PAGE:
Today I've been mostly thinking about dating (David, if you're reading, don't worry, it's not me that's doing it).
A British friend has a date with a Russian, and looked into how to behave. Obviously, as I've mentioned before, the man pays for everything. And your date involves dinner as a matter of course. After that, they'll definitely walk/drive you home. So far so different to the UK. The worst part, though, was when we found out that he was likely to bring flowers - what on earth do you do with flowers in a restaurant? We worried about it for a while, but both consulted our colleagues, and it turns out that this is a common occurance, so Russian restaurants are well-prepared, and will give you a vase to put them in. Brilliant.
As we were talking about it, my colleagues naturally found it hilarious that I didn't know this stuff, so we talked about dating more broadly and what we did in the UK. I don't think I've EVER had a first date that didn't involve the pub, and everyone I mentioned this to seems to agree. I found this weird when I went to the US as well - not that it came up for me, but they all seem to do a designated date activity, like dinner or a movie. I find this idea frankly terrifying - it opens up a minefield of convention, like who pays, what restaurant you go to. Plus if you hate them you then have to sit through a whole meal with them. And since it's so obviously a date, some poor soul has to do the asking out. Nightmare. In the pub, you avoid all this - it avoids the paying issue, as you can buy rounds in boy-girl-boy order, and it's easier to run away early if it's going badly. Plus everyone needs some Dutch courage.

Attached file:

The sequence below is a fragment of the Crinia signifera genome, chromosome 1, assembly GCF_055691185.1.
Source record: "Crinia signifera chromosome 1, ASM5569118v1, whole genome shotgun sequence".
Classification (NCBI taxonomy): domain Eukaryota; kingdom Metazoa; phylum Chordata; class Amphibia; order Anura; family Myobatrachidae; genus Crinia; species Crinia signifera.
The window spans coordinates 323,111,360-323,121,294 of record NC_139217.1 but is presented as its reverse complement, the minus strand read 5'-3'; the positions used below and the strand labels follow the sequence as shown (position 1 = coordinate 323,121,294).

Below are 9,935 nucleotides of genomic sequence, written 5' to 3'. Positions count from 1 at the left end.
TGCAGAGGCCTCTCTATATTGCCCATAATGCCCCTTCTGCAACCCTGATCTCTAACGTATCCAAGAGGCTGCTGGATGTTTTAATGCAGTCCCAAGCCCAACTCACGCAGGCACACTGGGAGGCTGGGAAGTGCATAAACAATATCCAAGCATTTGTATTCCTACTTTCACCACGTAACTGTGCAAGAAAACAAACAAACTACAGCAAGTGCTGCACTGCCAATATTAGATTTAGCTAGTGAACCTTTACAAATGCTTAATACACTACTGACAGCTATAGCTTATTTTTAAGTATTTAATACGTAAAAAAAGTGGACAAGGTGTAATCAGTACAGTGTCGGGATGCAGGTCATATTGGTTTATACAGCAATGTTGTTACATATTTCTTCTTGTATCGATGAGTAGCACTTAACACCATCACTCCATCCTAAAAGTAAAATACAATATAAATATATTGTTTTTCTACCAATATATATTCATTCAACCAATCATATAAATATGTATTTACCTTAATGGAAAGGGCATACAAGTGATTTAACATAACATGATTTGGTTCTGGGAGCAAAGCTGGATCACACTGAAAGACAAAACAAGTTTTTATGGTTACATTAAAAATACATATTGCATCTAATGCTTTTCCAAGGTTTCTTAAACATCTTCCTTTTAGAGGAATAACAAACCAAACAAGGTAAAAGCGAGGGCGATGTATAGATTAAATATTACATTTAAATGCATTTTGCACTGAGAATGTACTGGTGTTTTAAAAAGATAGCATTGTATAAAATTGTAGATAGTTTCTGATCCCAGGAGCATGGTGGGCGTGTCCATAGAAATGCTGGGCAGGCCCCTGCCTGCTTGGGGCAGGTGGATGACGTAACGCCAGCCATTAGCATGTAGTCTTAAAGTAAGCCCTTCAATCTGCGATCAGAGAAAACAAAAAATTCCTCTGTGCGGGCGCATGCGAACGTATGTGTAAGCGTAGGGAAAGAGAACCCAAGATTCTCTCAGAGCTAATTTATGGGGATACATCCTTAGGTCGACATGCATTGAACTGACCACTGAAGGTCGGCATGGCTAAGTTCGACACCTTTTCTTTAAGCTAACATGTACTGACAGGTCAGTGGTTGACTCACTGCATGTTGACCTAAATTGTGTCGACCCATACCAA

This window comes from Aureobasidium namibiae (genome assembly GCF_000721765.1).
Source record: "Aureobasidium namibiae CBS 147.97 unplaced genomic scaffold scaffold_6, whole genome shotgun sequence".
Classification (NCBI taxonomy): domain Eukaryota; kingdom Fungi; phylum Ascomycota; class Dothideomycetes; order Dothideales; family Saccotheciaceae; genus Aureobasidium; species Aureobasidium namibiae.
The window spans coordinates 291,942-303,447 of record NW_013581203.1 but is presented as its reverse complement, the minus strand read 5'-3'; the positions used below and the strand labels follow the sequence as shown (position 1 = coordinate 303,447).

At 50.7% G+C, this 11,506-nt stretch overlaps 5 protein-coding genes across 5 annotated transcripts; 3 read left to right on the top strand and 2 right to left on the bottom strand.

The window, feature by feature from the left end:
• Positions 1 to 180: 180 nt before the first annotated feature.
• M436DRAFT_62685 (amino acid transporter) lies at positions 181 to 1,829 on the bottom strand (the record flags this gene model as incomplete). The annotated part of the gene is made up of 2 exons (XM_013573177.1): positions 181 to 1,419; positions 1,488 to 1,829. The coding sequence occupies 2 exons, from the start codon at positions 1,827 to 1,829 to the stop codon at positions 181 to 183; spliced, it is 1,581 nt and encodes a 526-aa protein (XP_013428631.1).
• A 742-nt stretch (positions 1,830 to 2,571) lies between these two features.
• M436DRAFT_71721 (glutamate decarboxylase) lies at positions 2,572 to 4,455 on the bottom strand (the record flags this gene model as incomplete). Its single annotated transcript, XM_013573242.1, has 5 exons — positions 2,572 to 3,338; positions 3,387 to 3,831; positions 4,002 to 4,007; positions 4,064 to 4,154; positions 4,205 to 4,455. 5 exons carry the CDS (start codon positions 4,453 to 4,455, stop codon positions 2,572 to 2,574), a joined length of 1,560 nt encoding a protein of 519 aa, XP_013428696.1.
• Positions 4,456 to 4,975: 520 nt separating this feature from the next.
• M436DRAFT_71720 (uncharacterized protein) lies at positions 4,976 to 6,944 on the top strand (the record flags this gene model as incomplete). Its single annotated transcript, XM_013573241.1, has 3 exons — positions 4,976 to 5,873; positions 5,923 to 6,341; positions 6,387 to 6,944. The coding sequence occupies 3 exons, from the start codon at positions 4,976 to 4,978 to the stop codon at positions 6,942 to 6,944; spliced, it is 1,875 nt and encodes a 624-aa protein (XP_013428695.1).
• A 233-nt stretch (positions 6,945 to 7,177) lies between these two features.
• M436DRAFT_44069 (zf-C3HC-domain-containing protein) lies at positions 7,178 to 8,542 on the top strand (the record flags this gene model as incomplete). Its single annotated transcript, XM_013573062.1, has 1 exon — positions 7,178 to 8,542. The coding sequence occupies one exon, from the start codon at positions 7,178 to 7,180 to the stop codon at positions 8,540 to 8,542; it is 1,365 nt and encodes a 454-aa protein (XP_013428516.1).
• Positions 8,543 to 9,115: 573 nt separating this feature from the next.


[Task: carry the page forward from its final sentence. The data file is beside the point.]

The funniest part though, was when I asked my colleague who had lived in the UK what she found odd about dating in the UK, and she replied that the hardest part was figuring out when she was being asked out. That puzzled me a bit, because it honestly hadn't occured to me that that could be an issue. In fact, thinking about it and bugging a few English friends about it over skype, we came to the conclusion that the ambiguity is the whole point of the pub date model. Going for a drink in the pub is such a normal activity that it doesn't have to seem like a date, so if it doesn't go well you can pretend you were just having a drink with a friend - easy!
But on the other hand, now that I actually think about occasions when it has been a problem, it's pretty hard to unravel if you *do* know the code - can't imagine what it's like if you don't! And if you don't know the person well enough or see them often enough to be able to find a way to ask them out for a drink without obviously asking them out for a drink, it's pretty hard to make it happen. Being able to ask someone out for dinner without that seeming uber-keen and scary does make it rather simpler. And being in an environment that doesn't revolve around getting drunk would also be handy for things like knowing if you actually fancy someone and actually get on with them.
Of course, I'm a socially awkward English person who needs a drink to talk to a stranger and finds the idea of a formal date frankly terrifying, so I like the pub, but I have to grudgingly concede that they do have a point. But either way, there's a whole different strategy underlying it, and it does reinforce my long-held view that without the pub the English would have died out a long time ago...